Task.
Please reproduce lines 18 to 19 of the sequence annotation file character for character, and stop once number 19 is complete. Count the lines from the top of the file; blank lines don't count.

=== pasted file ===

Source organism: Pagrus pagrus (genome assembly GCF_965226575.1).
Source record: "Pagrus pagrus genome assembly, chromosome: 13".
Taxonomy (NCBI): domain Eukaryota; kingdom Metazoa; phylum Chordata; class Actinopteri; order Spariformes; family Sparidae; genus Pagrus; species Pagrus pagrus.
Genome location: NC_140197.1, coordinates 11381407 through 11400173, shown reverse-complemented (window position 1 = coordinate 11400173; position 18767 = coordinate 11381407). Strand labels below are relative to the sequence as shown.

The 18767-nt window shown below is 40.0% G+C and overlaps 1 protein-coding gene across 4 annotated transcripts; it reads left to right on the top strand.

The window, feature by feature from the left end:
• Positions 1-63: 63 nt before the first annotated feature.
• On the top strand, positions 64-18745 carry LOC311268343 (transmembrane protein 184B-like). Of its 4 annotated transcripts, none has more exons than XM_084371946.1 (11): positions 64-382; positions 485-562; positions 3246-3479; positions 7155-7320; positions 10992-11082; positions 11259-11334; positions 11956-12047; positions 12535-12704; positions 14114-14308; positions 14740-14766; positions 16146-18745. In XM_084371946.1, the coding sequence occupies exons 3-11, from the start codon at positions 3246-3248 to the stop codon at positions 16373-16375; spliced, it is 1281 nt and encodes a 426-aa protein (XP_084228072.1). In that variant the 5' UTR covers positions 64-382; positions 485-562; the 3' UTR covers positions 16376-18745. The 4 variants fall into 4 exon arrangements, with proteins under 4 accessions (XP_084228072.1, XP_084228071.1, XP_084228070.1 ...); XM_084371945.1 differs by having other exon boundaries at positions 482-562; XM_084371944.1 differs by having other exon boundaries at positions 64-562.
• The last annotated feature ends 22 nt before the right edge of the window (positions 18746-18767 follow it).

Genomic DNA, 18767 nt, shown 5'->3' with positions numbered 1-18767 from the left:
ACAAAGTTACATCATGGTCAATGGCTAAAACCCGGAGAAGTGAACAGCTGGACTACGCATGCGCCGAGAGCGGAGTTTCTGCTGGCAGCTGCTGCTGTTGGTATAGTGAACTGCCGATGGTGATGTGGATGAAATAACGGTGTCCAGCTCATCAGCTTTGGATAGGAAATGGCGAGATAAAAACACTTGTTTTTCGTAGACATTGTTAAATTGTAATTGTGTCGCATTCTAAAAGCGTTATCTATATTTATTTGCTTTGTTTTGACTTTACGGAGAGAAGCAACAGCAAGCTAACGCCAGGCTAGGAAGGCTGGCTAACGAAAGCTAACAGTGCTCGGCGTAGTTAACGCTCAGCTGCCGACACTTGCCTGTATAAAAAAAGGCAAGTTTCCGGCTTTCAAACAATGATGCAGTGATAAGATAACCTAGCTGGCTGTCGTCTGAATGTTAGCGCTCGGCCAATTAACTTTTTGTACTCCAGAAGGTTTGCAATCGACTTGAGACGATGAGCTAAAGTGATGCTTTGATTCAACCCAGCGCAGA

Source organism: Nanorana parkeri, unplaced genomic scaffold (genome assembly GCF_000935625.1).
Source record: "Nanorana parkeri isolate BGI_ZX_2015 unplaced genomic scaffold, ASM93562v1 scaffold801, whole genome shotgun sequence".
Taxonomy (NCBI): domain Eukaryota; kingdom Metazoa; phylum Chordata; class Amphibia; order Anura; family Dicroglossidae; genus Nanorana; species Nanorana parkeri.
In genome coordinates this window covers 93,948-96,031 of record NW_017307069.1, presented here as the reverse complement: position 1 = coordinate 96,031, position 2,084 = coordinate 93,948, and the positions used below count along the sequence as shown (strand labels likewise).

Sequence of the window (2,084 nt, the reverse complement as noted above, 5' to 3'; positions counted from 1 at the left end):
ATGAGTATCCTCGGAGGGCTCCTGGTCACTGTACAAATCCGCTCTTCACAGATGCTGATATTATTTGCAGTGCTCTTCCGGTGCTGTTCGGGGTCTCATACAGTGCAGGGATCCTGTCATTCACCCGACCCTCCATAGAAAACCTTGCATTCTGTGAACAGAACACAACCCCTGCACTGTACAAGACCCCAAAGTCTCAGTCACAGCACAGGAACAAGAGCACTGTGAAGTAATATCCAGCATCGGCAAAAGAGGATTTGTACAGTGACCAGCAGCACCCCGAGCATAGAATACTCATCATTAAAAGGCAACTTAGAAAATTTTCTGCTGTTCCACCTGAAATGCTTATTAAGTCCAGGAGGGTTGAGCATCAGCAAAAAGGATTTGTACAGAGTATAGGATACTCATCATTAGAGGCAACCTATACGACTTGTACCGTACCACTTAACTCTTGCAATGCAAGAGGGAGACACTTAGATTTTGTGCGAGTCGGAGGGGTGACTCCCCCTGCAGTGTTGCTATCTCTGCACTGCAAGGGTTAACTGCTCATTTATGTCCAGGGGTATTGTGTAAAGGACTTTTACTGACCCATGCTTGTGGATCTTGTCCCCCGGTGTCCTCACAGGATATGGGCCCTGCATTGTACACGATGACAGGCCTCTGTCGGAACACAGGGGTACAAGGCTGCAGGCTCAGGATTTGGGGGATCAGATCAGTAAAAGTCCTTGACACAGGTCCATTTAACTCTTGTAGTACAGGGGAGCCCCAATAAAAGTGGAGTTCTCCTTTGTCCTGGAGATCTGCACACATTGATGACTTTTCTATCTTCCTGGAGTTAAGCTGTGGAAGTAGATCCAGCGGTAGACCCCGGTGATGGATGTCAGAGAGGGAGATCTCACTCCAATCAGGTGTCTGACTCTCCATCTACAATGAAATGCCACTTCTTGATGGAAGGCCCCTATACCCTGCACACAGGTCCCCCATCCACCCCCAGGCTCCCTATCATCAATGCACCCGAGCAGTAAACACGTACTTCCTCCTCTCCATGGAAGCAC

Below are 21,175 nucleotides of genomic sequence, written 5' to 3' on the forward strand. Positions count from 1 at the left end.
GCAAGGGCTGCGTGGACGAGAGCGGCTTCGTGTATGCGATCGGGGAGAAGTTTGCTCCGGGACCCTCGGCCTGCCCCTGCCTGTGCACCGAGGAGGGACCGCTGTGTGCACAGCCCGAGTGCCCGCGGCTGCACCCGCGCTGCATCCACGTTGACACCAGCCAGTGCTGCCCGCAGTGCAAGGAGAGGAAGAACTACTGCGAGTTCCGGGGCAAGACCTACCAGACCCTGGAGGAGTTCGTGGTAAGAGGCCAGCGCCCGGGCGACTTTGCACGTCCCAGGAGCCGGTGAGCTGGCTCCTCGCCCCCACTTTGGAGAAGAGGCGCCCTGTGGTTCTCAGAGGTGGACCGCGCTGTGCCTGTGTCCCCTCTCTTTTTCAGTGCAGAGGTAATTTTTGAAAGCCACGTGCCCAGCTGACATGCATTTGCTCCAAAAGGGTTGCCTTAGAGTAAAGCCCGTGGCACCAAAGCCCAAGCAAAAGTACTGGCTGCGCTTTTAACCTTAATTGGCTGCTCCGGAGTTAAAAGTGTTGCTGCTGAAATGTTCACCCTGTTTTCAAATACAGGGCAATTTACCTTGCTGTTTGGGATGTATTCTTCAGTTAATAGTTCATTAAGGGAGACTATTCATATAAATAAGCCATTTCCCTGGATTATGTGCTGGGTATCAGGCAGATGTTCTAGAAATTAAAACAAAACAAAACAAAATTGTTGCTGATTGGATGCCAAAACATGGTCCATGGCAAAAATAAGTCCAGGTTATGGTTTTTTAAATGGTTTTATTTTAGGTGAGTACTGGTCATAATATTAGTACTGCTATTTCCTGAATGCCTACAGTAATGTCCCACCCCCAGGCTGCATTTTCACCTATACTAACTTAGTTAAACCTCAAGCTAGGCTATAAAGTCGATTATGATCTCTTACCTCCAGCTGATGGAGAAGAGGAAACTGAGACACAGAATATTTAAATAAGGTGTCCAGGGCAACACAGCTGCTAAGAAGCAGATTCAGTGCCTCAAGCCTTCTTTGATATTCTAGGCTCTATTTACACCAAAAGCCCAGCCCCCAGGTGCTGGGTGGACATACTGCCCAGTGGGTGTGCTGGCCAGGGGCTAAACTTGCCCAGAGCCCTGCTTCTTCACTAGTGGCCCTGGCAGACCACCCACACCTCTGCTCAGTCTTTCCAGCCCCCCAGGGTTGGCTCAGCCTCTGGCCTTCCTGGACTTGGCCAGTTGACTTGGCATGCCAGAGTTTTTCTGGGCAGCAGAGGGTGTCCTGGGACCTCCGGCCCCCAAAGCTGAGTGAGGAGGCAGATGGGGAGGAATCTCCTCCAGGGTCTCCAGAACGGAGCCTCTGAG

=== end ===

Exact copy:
Below are 21,175 nucleotides of genomic sequence, written 5' to 3' on the forward strand. Positions count from 1 at the left end.
GCAAGGGCTGCGTGGACGAGAGCGGCTTCGTGTATGCGATCGGGGAGAAGTTTGCTCCGGGACCCTCGGCCTGCCCCTGCCTGTGCACCGAGGAGGGACCGCTGTGTGCACAGCCCGAGTGCCCGCGGCTGCACCCGCGCTGCATCCACGTTGACACCAGCCAGTGCTGCCCGCAGTGCAAGGAGAGGAAGAACTACTGCGAGTTCCGGGGCAAGACCTACCAGACCCTGGAGGAGTTCGTGGTAAGAGGCCAGCGCCCGGGCGACTTTGCACGTCCCAGGAGCCGGTGAGCTGGCTCCTCGCCCCCACTTTGGAGAAGAGGCGCCCTGTGGTTCTCAGAGGTGGACCGCGCTGTGCCTGTGTCCCCTCTCTTTTTCAGTGCAGAGGTAATTTTTGAAAGCCACGTGCCCAGCTGACATGCATTTGCTCCAAAAGGGTTGCCTTAGAGTAAAGCCCGTGGCACCAAAGCCCAAGCAAAAGTACTGGCTGCGCTTTTAACCTTAATTGGCTGCTCCGGAGTTAAAAGTGTTGCTGCTGAAATGTTCACCCTGTTTTCAAATACAGGGCAATTTACCTTGCTGTTTGGGATGTATTCTTCAGTTAATAGTTCATTAAGGGAGACTATTCATATAAATAAGCCATTTCCCTGGATTATGTGCTGGGTATCAGGCAGATGTTCTAGAAATTAAAACAAAACAAAACAAAATTGTTGCTGATTGGATGCCAAAACATGGTCCATGGCAAAAATAAGTCCAGGTTATGGTTTTTTAAATGGTTTTATTTTAGGTGAGTACTGGTCATAATATTAGTACTGCTATTTCCTGAATGCCTACAGTAATGTCCCACCCCCAGGCTGCATTTTCACCTATACTAACTTAGTTAAACCTCAAGCTAGGCTATAAAGTCGATTATGATCTCTTACCTCCAGCTGATGGAGAAGAGGAAACTGAGACACAGAATATTTAAATAAGGTGTCCAGGGCAACACAGCTGCTAAGAAGCAGATTCAGTGCCTCAAGCCTTCTTTGATATTCTAGGCTCTATTTACACCAAAAGCCCAGCCCCCAGGTGCTGGGTGGACATACTGCCCAGTGGGTGTGCTGGCCAGGGGCTAAACTTGCCCAGAGCCCTGCTTCTTCACTAGTGGCCCTGGCAGACCACCCACACCTCTGCTCAGTCTTTCCAGCCCCCCAGGGTTGGCTCAGCCTCTGGCCTTCCTGGACTTGGCCAGTTGACTTGGCATGCCAGAGTTTTTCTGGGCAGCAGAGGGTGTCCTGGGACCTCCGGCCCCCAAAGCTGAGTGAGGAGGCAGATGGGGAGGAATCTCCTCCAGGGTCTCCAGAACGGAGCCTCTGAG